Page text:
29 Prior to entering the field in 2012, I used ArcGIS (version 10.1) to generate random points representing caching sites. I first delineated the study areas and stratified each area into a subalpine and treeline "zone". Z one s were separated by visually evaluating an ESRI World Imagery satellite map to locate the end of contiguous closed canopy forest. Caching sites were randomly generated from within each zone at each study area. The number of seeds planted per cache was dete rmined by randomly generating numbers from a Poisson d istribution (" = 3, range = 1 15), created using cache size data from Tomback (1978) and Hutchins and Lanner (1982). The microsite types used as caching locations were based on the three most frequent ly observed cache locations at the base of trees, at the base of rocks, and in open areas (Tomback 1978, Hutchins and Lanner 1982, Balda and Kamil 1990, Lorenz et al. 2011). Whereas these locations in part dictate the environmental conditions to which a seed is exposed, the orientation of the cache with respect to the object may also impact regeneration. This is especially true at treeline, where spatial relationships shape community structure through facilitation and other biotic/abiotic interactions. Th ese interactions are most pronounced on the leeward/down wind side of objects, where protection from harsh winds is greatest (Callaway 1998, B r ooker 2008, Blakeslee 2012, Pyatt 2013). Thus, for cache locations near trees and rocks, microsite types were des ignated as being windward or leeward of the object, and vegetated microsites were considered protected versions of open microsites. Microsite types were therefore defined by two characteristics: 1) "object" with the levels "rock", "tree", or "none", and 2) "protection" with levels "protected" and "unprotected". These two characteristics combined to for m 6 microsite types: protected l eeward of a rock, leeward of a tree,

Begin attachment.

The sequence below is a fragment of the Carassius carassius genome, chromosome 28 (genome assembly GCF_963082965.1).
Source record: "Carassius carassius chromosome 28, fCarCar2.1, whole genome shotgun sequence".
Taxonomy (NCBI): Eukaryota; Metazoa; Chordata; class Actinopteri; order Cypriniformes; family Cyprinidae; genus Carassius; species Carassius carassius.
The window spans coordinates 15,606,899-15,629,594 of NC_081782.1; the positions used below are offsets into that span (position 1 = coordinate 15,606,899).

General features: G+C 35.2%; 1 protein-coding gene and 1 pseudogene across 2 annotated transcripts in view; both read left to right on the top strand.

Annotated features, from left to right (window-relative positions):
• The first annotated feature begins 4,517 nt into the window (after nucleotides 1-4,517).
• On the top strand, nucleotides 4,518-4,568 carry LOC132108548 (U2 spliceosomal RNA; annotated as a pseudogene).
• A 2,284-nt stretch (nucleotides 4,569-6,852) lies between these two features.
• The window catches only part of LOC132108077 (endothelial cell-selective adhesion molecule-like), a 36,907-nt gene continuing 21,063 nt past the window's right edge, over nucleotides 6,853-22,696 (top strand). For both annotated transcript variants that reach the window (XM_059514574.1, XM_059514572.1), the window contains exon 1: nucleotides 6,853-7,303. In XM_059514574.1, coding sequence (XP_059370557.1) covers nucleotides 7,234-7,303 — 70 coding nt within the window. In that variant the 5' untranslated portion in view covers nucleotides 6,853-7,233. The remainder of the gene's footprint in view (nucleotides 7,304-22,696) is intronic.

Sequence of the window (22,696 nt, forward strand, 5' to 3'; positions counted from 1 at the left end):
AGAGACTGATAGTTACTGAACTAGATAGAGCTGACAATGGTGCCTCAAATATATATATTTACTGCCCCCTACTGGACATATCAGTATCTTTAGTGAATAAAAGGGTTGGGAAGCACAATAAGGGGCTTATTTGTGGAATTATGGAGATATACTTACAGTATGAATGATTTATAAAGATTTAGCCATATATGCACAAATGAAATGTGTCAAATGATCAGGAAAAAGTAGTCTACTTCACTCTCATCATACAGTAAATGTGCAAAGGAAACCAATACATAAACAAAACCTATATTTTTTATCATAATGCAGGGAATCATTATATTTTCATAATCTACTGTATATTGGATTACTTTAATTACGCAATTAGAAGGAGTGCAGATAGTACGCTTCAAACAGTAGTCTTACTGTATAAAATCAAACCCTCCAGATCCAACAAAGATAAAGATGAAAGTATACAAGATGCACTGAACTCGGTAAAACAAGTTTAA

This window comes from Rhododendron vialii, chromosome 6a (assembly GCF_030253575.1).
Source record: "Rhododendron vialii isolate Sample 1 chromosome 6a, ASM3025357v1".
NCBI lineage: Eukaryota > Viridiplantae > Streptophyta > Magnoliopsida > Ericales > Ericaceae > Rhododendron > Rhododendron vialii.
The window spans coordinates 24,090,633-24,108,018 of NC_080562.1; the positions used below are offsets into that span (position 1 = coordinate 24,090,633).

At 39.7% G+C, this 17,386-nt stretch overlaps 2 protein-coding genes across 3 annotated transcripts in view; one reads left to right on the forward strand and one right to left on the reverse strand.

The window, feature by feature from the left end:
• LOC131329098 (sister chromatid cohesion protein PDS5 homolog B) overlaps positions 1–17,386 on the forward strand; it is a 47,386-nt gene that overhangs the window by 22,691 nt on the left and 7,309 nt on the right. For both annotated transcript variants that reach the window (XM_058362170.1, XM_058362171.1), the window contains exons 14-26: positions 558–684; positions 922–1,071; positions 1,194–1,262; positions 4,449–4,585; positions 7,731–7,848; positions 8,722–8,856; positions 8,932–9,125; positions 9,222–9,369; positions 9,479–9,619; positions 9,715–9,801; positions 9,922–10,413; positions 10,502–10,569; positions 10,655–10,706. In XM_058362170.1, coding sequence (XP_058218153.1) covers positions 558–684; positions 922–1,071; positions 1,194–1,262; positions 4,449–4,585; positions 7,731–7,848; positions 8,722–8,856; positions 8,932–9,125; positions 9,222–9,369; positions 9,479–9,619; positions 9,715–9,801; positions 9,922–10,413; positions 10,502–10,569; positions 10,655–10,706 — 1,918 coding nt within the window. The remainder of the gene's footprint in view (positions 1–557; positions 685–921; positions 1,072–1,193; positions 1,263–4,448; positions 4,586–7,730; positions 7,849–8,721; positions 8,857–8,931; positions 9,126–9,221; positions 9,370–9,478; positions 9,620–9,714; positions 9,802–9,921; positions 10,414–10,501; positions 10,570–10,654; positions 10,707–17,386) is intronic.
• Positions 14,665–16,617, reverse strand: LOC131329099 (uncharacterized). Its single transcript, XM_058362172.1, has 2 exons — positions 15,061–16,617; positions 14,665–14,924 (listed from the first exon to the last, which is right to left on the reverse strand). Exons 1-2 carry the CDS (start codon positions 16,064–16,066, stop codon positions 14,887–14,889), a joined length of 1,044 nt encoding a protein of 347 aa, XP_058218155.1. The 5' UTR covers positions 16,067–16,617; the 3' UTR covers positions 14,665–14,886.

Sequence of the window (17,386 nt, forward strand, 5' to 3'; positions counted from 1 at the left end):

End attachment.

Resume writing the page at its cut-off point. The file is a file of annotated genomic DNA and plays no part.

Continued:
30 among herb aceous vegetation; unprotected windward of a rock windward of a tree open (Fi gure III.3 ). Each caching location was systematically assigned to one of these six microsite types. At treeline and in the subalpine, I determined the leeward and windward side of objects at treeline using wind flagging patterns of nearby conifers. In the subalpine, I used the prevailing wind directions determined from treeline flagging to assign leeward vs. windward designations. In July 2012, I created 735 caches as follows: 362 caches (1,273 seeds) on White Calf Mountain and 372 caches (1,288 seeds) on T ibbs Butte. I placed one cache in the nearest assigned microsite type to each randomly selected location (point). I buried caches under ~2.5 cm of substrate the average depth of nutcracker caches (Tomback 1978, Hutchins and Lanner 1982). To ensure I could locate cache sites the following year, I triangulated cache position by placing seeds in one vertex of a Daubenmire frame, and two nail spikes in adjacent vertices (Fig. III.4 ). I then geo referenced cache locations using a sub meter accuracy GPS unit (Tr imble GeoXT GeoExplorer 2008 series). Data recorded at each cache included the number of seeds planted (range = 1 7), percent range of vegetation cover ( 0 25%, 26 50%, 51 75%, 76 100%), dominant vegetation type (grass, forb, woody, herbaceous, litter), a nd direct measures of slope steepness, slope aspect, and object height. In the case of no object, the height of vegetation within the Daubenmire frame was recorded. Cache Assessment. In July through early August 2013, I returned to both study areas to asse ss each cache. After determining the number of cotyledon seedlings (hereafter "germinants") present at each cache site I documented the number of seed coats from rodent predation found in/near the microsite. These seed coats corresponded